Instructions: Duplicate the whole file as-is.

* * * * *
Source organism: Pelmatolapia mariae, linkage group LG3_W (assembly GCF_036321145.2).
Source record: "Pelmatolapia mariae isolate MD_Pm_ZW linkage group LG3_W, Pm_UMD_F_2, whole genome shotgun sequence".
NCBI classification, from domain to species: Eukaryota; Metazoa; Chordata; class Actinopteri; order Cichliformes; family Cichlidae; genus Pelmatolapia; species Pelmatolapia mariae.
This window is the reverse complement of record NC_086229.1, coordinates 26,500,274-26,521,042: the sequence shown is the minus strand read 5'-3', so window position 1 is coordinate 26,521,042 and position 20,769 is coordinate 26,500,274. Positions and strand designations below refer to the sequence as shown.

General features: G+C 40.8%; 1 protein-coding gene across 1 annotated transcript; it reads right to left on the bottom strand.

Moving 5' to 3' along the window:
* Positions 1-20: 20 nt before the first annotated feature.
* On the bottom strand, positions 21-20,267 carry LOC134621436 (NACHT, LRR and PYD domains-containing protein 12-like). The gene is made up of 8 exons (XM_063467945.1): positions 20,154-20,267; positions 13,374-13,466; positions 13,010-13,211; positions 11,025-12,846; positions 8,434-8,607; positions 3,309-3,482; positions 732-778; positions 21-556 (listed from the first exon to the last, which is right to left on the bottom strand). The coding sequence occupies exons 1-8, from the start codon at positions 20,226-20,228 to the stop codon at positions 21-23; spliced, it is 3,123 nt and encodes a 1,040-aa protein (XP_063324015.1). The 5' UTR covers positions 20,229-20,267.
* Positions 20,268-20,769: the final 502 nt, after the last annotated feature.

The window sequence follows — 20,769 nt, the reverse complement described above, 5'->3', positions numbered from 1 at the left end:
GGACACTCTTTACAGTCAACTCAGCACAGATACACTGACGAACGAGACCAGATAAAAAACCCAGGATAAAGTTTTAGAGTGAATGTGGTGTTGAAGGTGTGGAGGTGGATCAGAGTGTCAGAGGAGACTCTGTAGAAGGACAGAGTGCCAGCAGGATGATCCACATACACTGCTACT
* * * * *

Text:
Source organism: Pelmatolapia mariae, linkage group LG3_W (assembly GCF_036321145.2).
Source record: "Pelmatolapia mariae isolate MD_Pm_ZW linkage group LG3_W, Pm_UMD_F_2, whole genome shotgun sequence".
NCBI classification, from domain to species: Eukaryota; Metazoa; Chordata; class Actinopteri; order Cichliformes; family Cichlidae; genus Pelmatolapia; species Pelmatolapia mariae.
This window is the reverse complement of record NC_086229.1, coordinates 26,500,274-26,521,042: the sequence shown is the minus strand read 5'-3', so window position 1 is coordinate 26,521,042 and position 20,769 is coordinate 26,500,274. Positions and strand designations below refer to the sequence as shown.

General features: G+C 40.8%; 1 protein-coding gene across 1 annotated transcript; it reads right to left on the bottom strand.

Moving 5' to 3' along the window:
* Positions 1-20: 20 nt before the first annotated feature.
* On the bottom strand, positions 21-20,267 carry LOC134621436 (NACHT, LRR and PYD domains-containing protein 12-like). The gene is made up of 8 exons (XM_063467945.1): positions 20,154-20,267; positions 13,374-13,466; positions 13,010-13,211; positions 11,025-12,846; positions 8,434-8,607; positions 3,309-3,482; positions 732-778; positions 21-556 (listed from the first exon to the last, which is right to left on the bottom strand). The coding sequence occupies exons 1-8, from the start codon at positions 20,226-20,228 to the stop codon at positions 21-23; spliced, it is 3,123 nt and encodes a 1,040-aa protein (XP_063324015.1). The 5' UTR covers positions 20,229-20,267.
* Positions 20,268-20,769: the final 502 nt, after the last annotated feature.

The window sequence follows — 20,769 nt, the reverse complement described above, 5'->3', positions numbered from 1 at the left end:
GGACACTCTTTACAGTCAACTCAGCACAGATACACTGACGAACGAGACCAGATAAAAAACCCAGGATAAAGTTTTAGAGTGAATGTGGTGTTGAAGGTGTGGAGGTGGATCAGAGTGTCAGAGGAGACTCTGTAGAAGGACAGAGTGCCAGCAGGATGATCCACATACACTGCTACT